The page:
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Kazuya Sakai (Argentinean, 1927-2001), Untitled, 1963, oil on canvas, signed

Kazuya Sakai (Argentinean, 1927-2001), Untitled, 1963, oil on canvas, signed

Item Description:

Oil on canvas, signed and dated lower center

A handsome example of Kazuya Sakai's early abstract expressionist period.


Appears fine. No apparent condition issues. Please contact for specific condition questions.


Height 19.13 in. x Width 15 in. (48.59cm x 38.10cm)

About The Artist:

The work of mid-century artist Kazuya Sakai defies categorization, both on ethnographic and stylistic grounds. Abstraction blossomed in Latin America during the post-war period, in large part due to the impetus of external cultural force of increased immigration. Sakai is both a part of this movement and distinct from it as an ethnically Japanese artist trained and formed by the artistic language of Buenos Aires. His oeuvre spans five decades and three continents, reflecting the varying aesthetic of the art world at crucial moments—from gestural expressionism to geometric and systemic abstraction.

Though born in Argentina in 1927, Sakai returned to Japan for school at a young age and went on to study philosophy and literature at the University of Waseda in Tokyo.(1) This background instilled in Sakai a love of Zen Buddhist philosophy and of traditional calligraphy, two forces that would heavily influence his later work. His strong cultural ties to Argentina, however, brought him back to Buenos Aires in 1951, where he would live and work for the next twelve years.

While in Buenos Aires, Sakai led several influential arts organizations, both specific to his Japanese heritage and relevant to the systemic art movement in general. Notable among his involvements are the New Art Association, established with Madí founder Carmelo Arden Quín, and the Institute for Argentine-Japanese Culture.(2)

This prominence in the artistic community was, no doubt, the cause for his inclusion in the 1960 exhibit, Fernandez, Muro, Grilo, Ocampo, Sakai, Testa, at the Museo Nacional de Bellas Artes as well his place at the Argentine pavilion at the 1962 Venice Biennial.(3) The prominent art critic Jorge Romero Brest curated the former exhibit, lending legitimacy to that moment in Latin art when, between the strict geometricism of concretism in the 1940s and the automatism of the 1960s, Argentine artists experimented in the painterly style of the abstract expressionists. (4)

At this time, Sakai's work drew heavily from both the New York school philosophies and the forms of Japanese calligraphy. Broad, sweeping strokes of black criss-cross on and beyond his paper collage canvases and are grounded by an earthy palette of oranges and browns, as shown in Forma (1962). (5) The twisting lines personify the qualities Sakai admired most in calligraphy--its ability to inform and express in a single stroke.(6)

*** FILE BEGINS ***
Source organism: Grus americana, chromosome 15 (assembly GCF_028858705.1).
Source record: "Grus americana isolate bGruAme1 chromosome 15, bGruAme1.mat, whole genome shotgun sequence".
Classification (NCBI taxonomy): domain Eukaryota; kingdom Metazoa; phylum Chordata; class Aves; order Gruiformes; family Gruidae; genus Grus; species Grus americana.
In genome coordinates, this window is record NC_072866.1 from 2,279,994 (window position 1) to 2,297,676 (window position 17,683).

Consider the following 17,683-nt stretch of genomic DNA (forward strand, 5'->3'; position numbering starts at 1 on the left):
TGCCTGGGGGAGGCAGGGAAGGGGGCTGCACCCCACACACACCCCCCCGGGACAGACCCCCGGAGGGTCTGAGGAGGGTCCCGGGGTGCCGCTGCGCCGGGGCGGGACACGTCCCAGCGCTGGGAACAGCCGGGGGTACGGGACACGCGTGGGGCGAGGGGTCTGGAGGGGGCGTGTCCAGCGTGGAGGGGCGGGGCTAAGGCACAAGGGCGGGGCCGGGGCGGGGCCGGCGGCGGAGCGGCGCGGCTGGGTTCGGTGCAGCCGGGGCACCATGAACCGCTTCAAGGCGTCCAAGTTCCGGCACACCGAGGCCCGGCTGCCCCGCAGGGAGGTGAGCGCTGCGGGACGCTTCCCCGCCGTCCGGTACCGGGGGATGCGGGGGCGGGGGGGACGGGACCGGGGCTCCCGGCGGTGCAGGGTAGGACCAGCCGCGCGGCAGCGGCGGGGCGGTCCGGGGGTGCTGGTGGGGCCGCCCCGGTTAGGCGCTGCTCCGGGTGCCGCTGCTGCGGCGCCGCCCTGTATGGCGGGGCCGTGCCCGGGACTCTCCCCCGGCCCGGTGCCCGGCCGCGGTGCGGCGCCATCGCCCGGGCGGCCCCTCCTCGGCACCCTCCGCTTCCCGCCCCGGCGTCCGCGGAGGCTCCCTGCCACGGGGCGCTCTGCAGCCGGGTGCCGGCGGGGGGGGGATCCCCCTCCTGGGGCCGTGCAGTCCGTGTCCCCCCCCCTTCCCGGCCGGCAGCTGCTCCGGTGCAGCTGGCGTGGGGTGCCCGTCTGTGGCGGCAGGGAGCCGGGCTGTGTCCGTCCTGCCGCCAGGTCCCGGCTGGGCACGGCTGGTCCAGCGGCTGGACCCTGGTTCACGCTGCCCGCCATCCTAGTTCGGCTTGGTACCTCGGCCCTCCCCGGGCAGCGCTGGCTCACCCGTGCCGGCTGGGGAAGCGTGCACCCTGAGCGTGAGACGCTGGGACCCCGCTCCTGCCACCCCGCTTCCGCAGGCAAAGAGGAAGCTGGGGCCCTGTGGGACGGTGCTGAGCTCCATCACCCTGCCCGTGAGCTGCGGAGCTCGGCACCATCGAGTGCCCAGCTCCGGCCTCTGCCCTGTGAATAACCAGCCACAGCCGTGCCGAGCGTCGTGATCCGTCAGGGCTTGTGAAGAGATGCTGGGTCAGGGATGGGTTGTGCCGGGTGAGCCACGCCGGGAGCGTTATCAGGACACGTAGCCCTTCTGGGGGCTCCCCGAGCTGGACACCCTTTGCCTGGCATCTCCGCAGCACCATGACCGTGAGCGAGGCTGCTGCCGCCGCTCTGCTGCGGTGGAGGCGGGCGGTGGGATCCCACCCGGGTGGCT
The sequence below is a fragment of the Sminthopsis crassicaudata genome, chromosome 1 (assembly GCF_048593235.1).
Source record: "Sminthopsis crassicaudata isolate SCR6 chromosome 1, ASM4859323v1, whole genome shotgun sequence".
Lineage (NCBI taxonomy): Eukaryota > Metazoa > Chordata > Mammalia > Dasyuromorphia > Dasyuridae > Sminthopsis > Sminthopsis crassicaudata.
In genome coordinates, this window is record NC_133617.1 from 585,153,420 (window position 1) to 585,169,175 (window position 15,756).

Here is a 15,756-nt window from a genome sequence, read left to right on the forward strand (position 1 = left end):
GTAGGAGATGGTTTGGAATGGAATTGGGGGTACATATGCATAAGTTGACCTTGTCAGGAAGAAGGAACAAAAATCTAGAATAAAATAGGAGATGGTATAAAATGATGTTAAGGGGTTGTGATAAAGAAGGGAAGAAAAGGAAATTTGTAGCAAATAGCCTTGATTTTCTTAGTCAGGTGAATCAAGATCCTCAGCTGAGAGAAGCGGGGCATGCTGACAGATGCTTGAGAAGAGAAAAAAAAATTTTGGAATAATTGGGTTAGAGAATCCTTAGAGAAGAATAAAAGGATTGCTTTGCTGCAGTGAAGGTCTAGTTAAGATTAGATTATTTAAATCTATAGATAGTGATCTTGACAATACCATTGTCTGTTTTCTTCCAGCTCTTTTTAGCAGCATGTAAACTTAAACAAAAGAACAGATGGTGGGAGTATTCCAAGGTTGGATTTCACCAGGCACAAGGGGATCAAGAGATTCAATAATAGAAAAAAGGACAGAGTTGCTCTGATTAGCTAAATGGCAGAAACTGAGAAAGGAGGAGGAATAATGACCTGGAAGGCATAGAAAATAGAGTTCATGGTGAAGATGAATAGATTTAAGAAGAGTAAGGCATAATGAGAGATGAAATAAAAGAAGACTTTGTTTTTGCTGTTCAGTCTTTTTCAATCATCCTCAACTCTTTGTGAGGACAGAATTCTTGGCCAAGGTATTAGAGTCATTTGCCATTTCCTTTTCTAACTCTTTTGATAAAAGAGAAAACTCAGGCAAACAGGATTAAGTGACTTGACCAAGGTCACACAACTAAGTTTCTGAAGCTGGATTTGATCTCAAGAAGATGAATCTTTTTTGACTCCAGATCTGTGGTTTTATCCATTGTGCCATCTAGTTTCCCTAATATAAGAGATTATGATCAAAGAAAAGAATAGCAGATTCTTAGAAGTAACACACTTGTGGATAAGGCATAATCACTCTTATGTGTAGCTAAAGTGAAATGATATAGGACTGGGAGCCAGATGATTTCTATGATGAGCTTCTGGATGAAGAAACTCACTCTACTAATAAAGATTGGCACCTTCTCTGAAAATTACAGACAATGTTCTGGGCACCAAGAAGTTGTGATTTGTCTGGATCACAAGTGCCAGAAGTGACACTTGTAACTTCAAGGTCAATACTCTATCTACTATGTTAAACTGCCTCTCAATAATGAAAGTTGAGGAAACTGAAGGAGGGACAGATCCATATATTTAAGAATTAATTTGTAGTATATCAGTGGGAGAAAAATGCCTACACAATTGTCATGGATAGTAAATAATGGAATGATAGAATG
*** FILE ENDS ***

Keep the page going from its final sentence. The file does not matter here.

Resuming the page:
Shortly after these seminal exhibitions, Sakai left Argentina, traveling to New York and finally settling in Mexico. His two years in New York would irrevocably alter the path of his career as he witnessed the emergence of new movements in minimalism and pop art and was exposed to what would become another great passion—free jazz. By the time he had settled in Mexico in 1965, all traces of expressionism had left his work and a new language had surfaced in its place. Large areas of flat, clearly delineated color snake across his canvases from this period, looping in neon spectrums of harmonious interaction in an attempt to visually re-create improvisation. His titles would often reference jazz, including homage to his favorite musician, Miles Davis.(7)

Despite this departure, the carefully defined movement of these canvases still echoes the sweeping calligraphic strokes of his earlier work, and many critics attribute the change more closely to further exploration of his Japanese heritage than to any new influence. While in Mexico, he conducted independent research and published his first book, Homenaje a Korin, on the famed Japanese Rinpa painter of the 17th century. Rinpa was a major school of Japanese decorative painting, highly influenced by the philosophies of Zen Buddhism and characterized by brilliantly colored abstractions of nature against a flat, gold-leafed background. When studied side-by-side, Korin's masterpiece Eight Bridges (1711) and Filles de Kilimanjaro III (Miles Davis) show a clear line of conscious connection. Sakai's publication of this text is integral to understanding his later work, as without it he is best known for promotion of Latin American art at the magazine Plural, at which he served as editor-in-chief and artistic director with Octavio Paz from 1970 to 1976.

With these dual courses of interest, Sakai again proved himself to be an artist transcendent of cultural barriers. His contributions to fine art, whether in his own oeuvre, criticism, promotion or research, make him an invaluable member of the mid-century Latin American school. He passed away in Texas in 2001 but has since been celebrated with retrospective exhibits at the Galeria Principium and the Centro Cultural Recoleta in Buenos Aires.

- Written and submitted by Maura Lucking


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Kazuya Sakai (Argentinean, 1927-2001), Untitled, 1963, oil on canvas, signed

Listed price: $4,500.00

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